Christopher Mayer, partner at the Newark, N.J.-based law firm McCarter and English, calls the rules “big news,” part of Obama’s broader plan to use U.S. Labor Department rules and enforcement to increase net pay and wage levels. Companies will have to track workers’ hours more closely to make sure they comply.
Mayer says DoL and the Internal Revenue Service have also stepped up investigations of independent contracting arrangements. “Contractor misclassification” costs state and U.S. treasuries a lot of money, he told me. “If the Department of Labor and the IRS determine that an independent contractor is really an employee, they may become subject to to the Fair Labor Standards Act” and the stricter new overtime rules.
Companies like Comcast, with its thousands of contract workers, could be affected on multiple levels. Not just installers — some layers of Comcast managers at call centers and other teams and groups — may come under the rules, Mayer said.
Information technology consulting firms will have to similarly review and, maybe, reclassify many service people as fulltime employees with overtime rights, Mayer added. That could mean big changes for the fiscal calculation on whether to provide services in-house or through outside companies.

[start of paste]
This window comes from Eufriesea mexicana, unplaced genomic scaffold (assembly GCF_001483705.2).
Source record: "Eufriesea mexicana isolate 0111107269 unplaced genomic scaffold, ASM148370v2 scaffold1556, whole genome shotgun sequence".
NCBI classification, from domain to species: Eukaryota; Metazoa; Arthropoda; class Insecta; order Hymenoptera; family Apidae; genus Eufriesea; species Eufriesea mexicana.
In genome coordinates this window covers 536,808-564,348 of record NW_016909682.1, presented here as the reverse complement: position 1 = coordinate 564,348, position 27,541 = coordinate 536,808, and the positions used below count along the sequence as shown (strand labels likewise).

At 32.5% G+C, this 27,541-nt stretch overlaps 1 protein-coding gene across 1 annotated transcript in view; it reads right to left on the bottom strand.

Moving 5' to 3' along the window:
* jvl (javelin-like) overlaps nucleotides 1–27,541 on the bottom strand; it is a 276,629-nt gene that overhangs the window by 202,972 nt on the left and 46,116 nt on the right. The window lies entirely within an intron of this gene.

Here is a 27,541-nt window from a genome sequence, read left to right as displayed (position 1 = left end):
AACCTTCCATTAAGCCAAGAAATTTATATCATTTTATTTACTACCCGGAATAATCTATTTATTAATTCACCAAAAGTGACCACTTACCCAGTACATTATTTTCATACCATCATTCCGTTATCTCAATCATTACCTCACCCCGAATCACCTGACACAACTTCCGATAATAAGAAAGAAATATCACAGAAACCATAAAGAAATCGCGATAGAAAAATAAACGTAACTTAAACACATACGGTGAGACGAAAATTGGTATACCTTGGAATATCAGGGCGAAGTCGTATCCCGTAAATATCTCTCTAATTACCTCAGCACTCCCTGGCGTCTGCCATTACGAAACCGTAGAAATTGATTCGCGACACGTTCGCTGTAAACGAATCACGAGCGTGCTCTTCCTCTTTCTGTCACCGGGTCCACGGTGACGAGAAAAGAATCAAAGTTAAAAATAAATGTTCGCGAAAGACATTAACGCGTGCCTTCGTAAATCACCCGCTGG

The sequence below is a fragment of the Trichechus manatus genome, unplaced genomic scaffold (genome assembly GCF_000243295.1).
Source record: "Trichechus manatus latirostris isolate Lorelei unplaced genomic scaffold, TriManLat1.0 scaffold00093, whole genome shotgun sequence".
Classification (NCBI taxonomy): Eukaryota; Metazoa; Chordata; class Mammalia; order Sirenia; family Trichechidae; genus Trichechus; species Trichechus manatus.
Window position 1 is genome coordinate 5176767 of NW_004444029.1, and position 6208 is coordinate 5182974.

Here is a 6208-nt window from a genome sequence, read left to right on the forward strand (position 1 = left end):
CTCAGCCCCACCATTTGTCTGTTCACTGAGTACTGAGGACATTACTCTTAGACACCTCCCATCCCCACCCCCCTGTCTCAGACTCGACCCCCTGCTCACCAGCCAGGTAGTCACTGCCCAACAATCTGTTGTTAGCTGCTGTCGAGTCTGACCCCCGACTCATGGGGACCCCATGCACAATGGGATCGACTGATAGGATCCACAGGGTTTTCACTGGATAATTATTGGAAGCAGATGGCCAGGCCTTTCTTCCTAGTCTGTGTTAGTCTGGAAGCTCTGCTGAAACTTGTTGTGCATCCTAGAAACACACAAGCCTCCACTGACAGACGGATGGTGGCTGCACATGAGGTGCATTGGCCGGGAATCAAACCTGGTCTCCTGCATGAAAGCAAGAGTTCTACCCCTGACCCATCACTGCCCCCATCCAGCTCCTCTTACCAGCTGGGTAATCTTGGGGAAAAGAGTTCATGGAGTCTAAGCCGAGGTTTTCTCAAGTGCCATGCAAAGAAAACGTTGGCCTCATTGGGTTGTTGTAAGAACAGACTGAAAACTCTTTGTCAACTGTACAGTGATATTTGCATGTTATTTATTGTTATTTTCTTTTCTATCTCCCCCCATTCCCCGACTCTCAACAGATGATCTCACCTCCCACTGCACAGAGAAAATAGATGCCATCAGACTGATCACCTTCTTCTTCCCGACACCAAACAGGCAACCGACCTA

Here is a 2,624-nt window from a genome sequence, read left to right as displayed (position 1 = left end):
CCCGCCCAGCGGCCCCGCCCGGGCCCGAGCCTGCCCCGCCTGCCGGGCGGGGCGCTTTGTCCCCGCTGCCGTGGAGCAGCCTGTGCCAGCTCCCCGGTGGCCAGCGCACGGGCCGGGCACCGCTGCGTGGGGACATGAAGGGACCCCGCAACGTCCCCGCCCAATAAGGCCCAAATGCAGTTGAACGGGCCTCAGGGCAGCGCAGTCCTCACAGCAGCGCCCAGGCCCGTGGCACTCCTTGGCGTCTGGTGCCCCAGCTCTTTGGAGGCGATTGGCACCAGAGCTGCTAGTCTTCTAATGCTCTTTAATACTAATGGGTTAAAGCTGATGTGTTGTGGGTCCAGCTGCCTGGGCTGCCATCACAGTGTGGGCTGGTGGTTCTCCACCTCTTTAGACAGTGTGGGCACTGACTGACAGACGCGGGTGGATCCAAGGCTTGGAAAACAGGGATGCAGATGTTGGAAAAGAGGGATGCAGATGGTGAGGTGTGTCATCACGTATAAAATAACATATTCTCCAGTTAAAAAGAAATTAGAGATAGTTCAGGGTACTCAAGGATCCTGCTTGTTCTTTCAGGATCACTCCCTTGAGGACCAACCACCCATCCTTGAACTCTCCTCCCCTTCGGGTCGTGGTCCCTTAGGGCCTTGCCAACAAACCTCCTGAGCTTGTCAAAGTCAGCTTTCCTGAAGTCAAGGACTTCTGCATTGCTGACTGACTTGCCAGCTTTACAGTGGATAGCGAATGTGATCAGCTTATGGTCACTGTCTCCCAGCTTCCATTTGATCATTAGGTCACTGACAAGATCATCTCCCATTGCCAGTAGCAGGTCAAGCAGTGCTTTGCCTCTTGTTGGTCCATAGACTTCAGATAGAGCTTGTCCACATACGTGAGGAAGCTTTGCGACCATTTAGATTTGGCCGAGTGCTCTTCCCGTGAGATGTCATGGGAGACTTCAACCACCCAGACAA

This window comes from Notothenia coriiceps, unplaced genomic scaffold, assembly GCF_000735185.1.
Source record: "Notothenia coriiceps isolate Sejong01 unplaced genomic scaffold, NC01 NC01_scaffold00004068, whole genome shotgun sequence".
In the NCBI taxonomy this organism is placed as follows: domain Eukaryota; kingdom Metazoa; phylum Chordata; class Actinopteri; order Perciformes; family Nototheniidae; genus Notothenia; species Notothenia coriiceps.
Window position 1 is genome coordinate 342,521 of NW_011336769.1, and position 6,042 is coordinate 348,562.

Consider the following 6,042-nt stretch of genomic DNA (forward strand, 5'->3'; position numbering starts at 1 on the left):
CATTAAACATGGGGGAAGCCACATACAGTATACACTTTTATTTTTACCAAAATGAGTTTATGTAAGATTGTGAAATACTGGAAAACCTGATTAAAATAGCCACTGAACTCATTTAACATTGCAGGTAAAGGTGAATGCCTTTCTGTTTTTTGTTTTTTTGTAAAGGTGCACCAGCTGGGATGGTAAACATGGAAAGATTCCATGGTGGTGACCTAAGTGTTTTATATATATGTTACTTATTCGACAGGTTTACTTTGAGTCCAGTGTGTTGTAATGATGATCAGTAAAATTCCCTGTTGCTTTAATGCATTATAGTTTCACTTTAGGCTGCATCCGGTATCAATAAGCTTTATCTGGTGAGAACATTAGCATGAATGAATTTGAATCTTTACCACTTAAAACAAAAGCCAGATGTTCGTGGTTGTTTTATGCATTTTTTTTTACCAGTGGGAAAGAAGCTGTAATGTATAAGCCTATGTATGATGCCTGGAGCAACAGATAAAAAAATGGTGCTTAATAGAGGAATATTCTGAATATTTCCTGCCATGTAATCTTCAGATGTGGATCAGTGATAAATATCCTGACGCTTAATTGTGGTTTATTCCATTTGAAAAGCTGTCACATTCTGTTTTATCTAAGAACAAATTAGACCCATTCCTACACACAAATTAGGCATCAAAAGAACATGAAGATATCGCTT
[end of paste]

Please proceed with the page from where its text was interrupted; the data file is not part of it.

The rule could have its biggest impact on low-wage Southern and Midwestern markets, Mayer added, and among retail, warehouse, hotel and hospitality, branch banking and nonprofit employers who typically pay low wages.
He expects companies will have 60 to 90 days to implement new policies. While the administration’s goal was announced years ago and the rules well in advance, Mayer says he expects many employers still aren’t ready, and there could be a political reaction.
As at Vanguard, some companies may react — instead of boosting net pay, as Obama envisions — by taking steps that threaten to cut workers’ take-home pay. Mayer warned that can be a disruptive course for any company to take, especially as wages are finally starting to rise, seven years after the last recession. Some companies, he concluded, have a lot of training ahead.